3. There’s a site called “How can I recycle this?” (http://www.recyclethis.co.uk/)

    with the goal of reducing the amount of stuff that has to be thrown out.

    I’m also lucky to be at MIT, where we have a very strong reuse community and a functioning listserve where practically anything will get taken off your hands. You never know what people will take on freecycle or similar listserves unless you try. And sometimes knowing that your item will be used and loved makes it a lot easier to let go.

  4. lydia

    Yep, I know that feeling of hanging onto something just so it doesn’t have to go to landfill! But you’re right that if it really can’t be used somehow else, and you can’t get rid of it in any kind of recycling way, then it has to go – no point in it just hanging around. I think the positive thing to do when you do this is to somehow make sure you use the throwing away to inform how you acquire stuff in future – e.g. if you find yourself throwing away rubbish shoes, you could consider investing more in a pair you know will last much longer and will reduce the amount you send to landfill over time. Or if it’s broken down furniture (I’ve had some of this recently) you can remember not to buy the cheap tat from Argos, and try to hang on and save up next time you need something!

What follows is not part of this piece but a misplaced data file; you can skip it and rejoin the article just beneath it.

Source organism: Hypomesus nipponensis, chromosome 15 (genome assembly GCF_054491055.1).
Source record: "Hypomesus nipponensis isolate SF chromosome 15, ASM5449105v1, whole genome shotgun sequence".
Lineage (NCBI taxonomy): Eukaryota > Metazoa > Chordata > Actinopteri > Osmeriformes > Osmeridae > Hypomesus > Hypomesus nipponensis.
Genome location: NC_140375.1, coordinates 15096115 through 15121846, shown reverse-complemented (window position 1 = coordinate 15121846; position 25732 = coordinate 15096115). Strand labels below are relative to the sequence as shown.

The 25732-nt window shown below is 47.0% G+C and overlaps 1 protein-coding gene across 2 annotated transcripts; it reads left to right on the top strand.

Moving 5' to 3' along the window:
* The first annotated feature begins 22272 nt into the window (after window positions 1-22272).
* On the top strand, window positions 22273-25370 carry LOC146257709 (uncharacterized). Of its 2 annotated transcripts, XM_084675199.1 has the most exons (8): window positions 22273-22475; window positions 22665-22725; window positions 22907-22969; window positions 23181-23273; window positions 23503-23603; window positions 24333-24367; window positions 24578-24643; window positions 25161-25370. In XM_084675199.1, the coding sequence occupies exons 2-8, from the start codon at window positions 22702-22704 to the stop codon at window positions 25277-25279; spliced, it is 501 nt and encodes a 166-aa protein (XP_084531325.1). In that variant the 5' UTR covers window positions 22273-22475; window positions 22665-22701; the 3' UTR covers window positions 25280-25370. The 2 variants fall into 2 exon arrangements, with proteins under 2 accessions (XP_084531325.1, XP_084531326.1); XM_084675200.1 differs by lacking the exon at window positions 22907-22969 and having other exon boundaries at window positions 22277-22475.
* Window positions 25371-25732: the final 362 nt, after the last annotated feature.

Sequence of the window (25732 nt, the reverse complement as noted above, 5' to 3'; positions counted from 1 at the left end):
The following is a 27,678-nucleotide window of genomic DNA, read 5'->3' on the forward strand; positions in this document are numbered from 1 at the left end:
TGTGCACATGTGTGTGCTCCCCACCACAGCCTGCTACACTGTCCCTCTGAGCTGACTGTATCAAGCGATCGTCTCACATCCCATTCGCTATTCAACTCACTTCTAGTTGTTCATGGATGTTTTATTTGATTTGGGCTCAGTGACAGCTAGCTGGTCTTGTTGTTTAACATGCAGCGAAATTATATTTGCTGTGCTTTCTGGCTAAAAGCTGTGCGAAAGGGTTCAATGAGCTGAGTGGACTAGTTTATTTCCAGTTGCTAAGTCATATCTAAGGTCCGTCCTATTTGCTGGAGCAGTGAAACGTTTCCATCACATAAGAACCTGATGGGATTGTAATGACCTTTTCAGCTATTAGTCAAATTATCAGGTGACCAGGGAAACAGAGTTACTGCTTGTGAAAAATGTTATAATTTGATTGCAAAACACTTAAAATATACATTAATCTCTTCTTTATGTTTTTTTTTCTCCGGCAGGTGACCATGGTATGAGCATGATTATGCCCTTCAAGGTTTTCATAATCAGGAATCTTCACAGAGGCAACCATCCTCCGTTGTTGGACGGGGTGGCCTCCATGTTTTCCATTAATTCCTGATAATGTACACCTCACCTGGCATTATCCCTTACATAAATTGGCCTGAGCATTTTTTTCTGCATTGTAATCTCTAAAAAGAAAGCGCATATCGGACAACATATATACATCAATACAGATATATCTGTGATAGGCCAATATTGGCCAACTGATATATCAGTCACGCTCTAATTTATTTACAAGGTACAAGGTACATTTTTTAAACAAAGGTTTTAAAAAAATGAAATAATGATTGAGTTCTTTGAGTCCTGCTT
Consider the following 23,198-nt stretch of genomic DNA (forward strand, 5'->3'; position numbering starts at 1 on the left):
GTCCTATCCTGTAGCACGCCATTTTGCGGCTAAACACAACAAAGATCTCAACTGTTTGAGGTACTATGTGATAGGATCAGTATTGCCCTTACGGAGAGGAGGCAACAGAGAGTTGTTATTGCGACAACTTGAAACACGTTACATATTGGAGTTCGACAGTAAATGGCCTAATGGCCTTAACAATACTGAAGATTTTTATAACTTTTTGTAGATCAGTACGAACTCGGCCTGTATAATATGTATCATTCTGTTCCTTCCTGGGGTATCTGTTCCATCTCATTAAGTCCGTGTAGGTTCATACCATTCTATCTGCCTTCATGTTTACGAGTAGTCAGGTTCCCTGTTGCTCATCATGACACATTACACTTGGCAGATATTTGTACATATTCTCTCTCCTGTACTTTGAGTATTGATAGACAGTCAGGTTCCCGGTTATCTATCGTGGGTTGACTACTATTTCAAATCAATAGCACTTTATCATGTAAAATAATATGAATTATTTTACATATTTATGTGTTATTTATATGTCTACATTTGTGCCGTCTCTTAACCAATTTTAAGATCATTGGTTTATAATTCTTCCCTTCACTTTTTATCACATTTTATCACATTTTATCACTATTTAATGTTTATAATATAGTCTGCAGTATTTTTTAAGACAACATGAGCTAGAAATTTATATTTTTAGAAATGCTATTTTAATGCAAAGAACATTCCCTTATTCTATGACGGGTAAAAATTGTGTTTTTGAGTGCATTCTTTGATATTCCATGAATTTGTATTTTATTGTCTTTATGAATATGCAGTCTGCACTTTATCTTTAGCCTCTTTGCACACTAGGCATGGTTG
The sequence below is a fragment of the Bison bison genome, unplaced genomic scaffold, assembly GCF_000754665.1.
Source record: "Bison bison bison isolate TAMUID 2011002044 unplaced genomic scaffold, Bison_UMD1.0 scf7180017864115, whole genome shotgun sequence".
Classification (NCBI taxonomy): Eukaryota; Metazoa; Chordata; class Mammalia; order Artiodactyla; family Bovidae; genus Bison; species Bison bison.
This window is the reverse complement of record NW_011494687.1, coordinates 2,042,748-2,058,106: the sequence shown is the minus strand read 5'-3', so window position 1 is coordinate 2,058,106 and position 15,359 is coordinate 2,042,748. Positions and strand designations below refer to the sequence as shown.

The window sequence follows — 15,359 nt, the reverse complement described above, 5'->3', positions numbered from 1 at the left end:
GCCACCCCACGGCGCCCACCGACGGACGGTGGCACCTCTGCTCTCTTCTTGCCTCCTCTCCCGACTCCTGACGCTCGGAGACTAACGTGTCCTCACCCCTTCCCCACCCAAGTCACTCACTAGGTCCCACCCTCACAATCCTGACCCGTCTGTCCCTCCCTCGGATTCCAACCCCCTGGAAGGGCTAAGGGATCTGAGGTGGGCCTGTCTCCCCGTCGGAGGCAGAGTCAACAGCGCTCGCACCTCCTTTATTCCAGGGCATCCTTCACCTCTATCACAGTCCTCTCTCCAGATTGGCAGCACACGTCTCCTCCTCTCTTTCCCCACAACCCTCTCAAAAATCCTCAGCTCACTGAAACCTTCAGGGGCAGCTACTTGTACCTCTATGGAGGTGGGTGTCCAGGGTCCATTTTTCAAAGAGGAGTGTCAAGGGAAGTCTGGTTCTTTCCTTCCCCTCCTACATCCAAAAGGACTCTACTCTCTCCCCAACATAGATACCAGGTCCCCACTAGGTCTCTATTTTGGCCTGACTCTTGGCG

5. Erin

    I’m very lucky that Goodwill is only a few blocks away from us and I can easily stop there on my way to work. We have a Goodwill bin in our closet that we toss things in all the time, and I probably bring things to Goodwill once per month. One of the things that drives me CRAZY is when I see people bring trash to Goodwill. They do take old clothing (the bad ones they sell for rags) – but do not bring broken things. A children’s game with 50% of the pieces missing, an alarm clock that doesn’t work… re-read this post and put these things in the trash! 🙂

  6. I think it is easy to forget the REDUCE and REUSE portions of the green trifecta. I have been working hard reduce the new things I bring into the house and re-use or re-purpose when I can.

    Clothing excess seems to be my biggest problem, but I am finding that if I buy nicer quality, timeless pieces (new or used), I am less likely to shop or need to replace items. I have a 3 year + rule with expensive items like coats and boots. I have a friend who is doing a two month “NO new clothing” challenge. It is testing her creativity and really allowing her to appreciate her existing wardrobe. Fashionistas might also like the clothing exchange party idea. And as much as I enjoy online shopping, the packaging is pretty “trashy” itself.

    Though I am not all that crafty (I don’t sew), I have found I can reuse containers and take items like old t-shirts and make them into dust rags/cleaning tools.

    Check out– http://www.storyofstuff.com/

  7. Julie

    What a great post – I wholeheartedly agree. Having just cleaned out my grandmother’s house after her passing, please do your heirs a favor and throw out (or recycle) the empty margarine tubs. 🙂